Belushi told KOB-4′s Danielle Todesco, “I visited dispensaries and I talked to people in dispensaries and everybody I talked to from the budtenders to the customers, there’s always a story. And every story is about the medical benefits that I hear.”

The Leaf contacted Belushi via social media (mainly to make sure he got some roasted Hatch before winging back to the coast), and he responded, “Every time I cultivate the land, I get pulled more and more into the medicine and the joy of this work.”

In addition to sharing the benefits of cannabis, Belushi is also publicizing the efforts of Last Prisoner Project, an organization that fights to free people incarcerated due to cannabis laws and for a reimagined drug policy.

Speaking to Herb.co about people jailed for cannabis offenses, Belushi said, “They were the pioneers for the cannabis industry,” meaning they’re the ones who “took the arrows” and were sentenced to jail in support of the blossoming industry.”

Still no word back from Belushi as to whether anyone hooked him up with the Hatch.

Best buds

In a burst of shameless self-promotion (no press is bad right, right?), SFR hosted our Best of Santa Fe party the last week of July. All the winners were, like, “Yeah, we won again, so what? I mean, aren’t we great?” And the second- and third-placers were like, “Yeah, we’re coming to get you next year, so watch it, bud.”

And speaking of bud, the good folks at High Desert Relief had this to say about Marcos Barela, one of SF’s award-winning budtenders: “Marc is very knowledgeable in all areas ranging from flower to edibles to concentrates. He is always willing to help a customer in need, especially if they’re feeling lost about what to purchase.” High Desert gave away a ton of lighters and papers at our Railyard fiesta, so yeah, they know how to party.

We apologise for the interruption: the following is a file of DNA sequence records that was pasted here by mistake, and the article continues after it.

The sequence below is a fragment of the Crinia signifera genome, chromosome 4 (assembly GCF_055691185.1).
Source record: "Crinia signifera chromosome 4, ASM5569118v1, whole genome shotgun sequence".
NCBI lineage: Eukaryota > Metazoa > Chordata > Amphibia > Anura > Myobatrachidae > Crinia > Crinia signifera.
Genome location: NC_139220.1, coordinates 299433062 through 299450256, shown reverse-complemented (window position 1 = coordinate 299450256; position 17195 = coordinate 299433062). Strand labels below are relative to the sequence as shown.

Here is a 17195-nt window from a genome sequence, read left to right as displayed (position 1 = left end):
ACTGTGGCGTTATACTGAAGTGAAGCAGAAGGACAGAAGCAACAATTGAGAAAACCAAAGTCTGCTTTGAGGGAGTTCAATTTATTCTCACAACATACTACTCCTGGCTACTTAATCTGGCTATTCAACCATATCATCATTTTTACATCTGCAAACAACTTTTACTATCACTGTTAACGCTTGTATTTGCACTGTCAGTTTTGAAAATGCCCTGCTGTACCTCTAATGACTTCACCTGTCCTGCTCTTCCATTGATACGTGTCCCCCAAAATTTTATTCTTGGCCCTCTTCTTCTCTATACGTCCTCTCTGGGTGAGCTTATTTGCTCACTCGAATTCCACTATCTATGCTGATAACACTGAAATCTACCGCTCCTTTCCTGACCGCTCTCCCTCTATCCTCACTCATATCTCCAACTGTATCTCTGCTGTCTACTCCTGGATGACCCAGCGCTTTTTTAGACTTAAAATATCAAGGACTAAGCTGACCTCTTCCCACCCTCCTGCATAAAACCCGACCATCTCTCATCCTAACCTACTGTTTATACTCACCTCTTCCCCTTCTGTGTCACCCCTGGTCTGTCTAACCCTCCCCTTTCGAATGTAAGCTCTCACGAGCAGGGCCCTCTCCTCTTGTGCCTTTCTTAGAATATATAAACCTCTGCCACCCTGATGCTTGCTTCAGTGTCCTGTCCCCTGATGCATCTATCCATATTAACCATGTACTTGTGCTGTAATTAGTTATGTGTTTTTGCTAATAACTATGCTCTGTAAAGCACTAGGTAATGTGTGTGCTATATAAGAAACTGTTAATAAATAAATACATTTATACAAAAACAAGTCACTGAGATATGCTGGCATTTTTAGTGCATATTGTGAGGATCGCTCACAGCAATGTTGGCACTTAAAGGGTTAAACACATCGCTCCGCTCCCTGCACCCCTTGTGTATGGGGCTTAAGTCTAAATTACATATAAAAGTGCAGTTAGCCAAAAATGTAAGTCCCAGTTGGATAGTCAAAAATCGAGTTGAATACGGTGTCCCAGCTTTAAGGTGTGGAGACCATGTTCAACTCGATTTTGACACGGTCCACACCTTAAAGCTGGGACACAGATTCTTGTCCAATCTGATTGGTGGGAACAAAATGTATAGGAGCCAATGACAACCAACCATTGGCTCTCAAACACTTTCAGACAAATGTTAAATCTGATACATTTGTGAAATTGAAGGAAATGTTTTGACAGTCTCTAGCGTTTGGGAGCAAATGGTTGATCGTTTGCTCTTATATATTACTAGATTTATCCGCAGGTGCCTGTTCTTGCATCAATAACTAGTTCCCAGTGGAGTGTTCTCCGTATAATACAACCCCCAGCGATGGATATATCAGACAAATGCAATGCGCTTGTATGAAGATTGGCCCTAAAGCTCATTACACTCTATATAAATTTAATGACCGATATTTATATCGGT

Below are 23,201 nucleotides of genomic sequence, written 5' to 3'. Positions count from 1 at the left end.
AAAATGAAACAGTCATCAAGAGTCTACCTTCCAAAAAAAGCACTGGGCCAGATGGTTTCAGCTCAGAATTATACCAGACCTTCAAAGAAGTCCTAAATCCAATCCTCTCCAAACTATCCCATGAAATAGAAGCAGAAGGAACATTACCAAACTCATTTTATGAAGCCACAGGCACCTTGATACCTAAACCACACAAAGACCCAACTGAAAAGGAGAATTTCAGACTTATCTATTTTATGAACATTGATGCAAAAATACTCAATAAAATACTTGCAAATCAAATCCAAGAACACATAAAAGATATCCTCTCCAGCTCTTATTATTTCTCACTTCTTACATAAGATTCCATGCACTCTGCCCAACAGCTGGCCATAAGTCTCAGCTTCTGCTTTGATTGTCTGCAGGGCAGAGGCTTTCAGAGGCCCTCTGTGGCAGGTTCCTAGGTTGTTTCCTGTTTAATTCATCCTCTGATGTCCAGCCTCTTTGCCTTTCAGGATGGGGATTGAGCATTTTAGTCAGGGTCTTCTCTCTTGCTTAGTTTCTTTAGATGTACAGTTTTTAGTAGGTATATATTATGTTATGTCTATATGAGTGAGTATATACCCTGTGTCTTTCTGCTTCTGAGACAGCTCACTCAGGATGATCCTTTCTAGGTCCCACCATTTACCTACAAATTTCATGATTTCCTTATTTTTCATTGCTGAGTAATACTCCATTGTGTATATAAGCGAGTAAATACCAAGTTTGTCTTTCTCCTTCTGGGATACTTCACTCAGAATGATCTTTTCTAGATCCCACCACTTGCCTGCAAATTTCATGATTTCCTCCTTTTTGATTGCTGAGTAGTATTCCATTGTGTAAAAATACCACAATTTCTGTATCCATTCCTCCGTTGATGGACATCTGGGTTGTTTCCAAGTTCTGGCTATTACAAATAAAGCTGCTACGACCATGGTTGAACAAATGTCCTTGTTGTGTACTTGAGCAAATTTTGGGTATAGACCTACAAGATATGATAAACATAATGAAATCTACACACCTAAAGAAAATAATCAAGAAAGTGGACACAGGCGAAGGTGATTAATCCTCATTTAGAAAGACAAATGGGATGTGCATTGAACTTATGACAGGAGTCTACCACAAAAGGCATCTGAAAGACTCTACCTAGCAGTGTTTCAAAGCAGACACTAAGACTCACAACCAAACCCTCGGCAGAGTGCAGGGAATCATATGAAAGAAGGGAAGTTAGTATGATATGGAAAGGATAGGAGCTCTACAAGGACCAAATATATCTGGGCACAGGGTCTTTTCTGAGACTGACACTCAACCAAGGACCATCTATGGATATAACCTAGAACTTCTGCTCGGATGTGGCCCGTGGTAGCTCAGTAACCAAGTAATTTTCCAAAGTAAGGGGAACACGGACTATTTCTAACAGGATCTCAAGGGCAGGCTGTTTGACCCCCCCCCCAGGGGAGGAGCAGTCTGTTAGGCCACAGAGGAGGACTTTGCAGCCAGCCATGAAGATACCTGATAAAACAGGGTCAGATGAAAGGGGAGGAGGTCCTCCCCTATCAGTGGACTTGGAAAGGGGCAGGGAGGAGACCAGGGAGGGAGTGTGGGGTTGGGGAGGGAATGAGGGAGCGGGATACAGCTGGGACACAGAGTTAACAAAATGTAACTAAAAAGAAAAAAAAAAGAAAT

Best of Santa Fe Cannabis Winners: Voters in our annual online poll selected their favorite budtenders, dispensaries and products

Shake: Odds and ends from New Mexico and beyond

  • SFR has covered the City of Santa Fe’s refusal to allow consumption lounges, and Robert Nott followed with a story in The Santa Fe New Mexican July 29 that the state “has approved nearly 20 consumption lounges …, though not all of them have opened.” Nott, who found one lounge open in White Rock, reports ten states have approved consumption cafes, including Nevada, which has seen delays in efforts to open lounges in Las Vegas due to “changing regulations, funding issues and administrative” problems. Despite those issues, on July 22, the Paiute Tribe held an opening ceremony atop the aptly named Sky High Lounge. It’s Sin City’s first and only consumption lounge. Perhaps New Mexico’s Las Vegas can follow suit; it’s got a handful dispensaries and a boatload of college kids; you do the math.
  • The National Transportation Safety Board released a report following last year’s fatal Balloon Fiesta crash in ABQ. In an Aug. 19 report, the AP said, “The National Transportation Safety Board said in its final report released this week that pilot Nicholas Meleski did not maintain enough clearance from power lines while trying to land. He hit the power lines and crashed into a busy intersection.” The report claimed there were no mechanical problems with the balloon and also stated Meleski had cocaine and marijuana in his system that would have likely had “impairing effects” that contributed to the crash on June 26, 2021.
  • The LuckyLeaf Expo returns to Albuquerque next month. Its website says you can “explore more than 100 exhibitors, hear from a variety of speakers and more” (put me down for some of that “and more,” okay?). Organizers also suggest you tell “the rest of your “buds” about the best cannabis business event in New Mexico,” which makes me want to never use scare quotes around ever again.
  • The Cannabis Control Division will hold a hearing on proposals for amendments to rules related to licensing requirements and complaint procedures at 9 am, Aug. 31 in the Toney Anaya State Office Building” located at 2550 Cerrillos Road. It’s also available for livestreaming. Leaf Brief will share the 420 411 about that in our next report.

The new guy

Joseph Fatton is a writer, editor and animal advocate; he and his wife, Dr. Rose Antonelli-Fatton, run Blue Rose of Hope Animal Sanctuary in Springer. He’s a former SFR copy editor who is trying his hand at Leaf Brief. Like what you read? Send him a note or an idea by hitting reply.

Editor’s note: Just after publication, the organizers of the High Times event changed its date from September to December. This story has been updated with the correct date.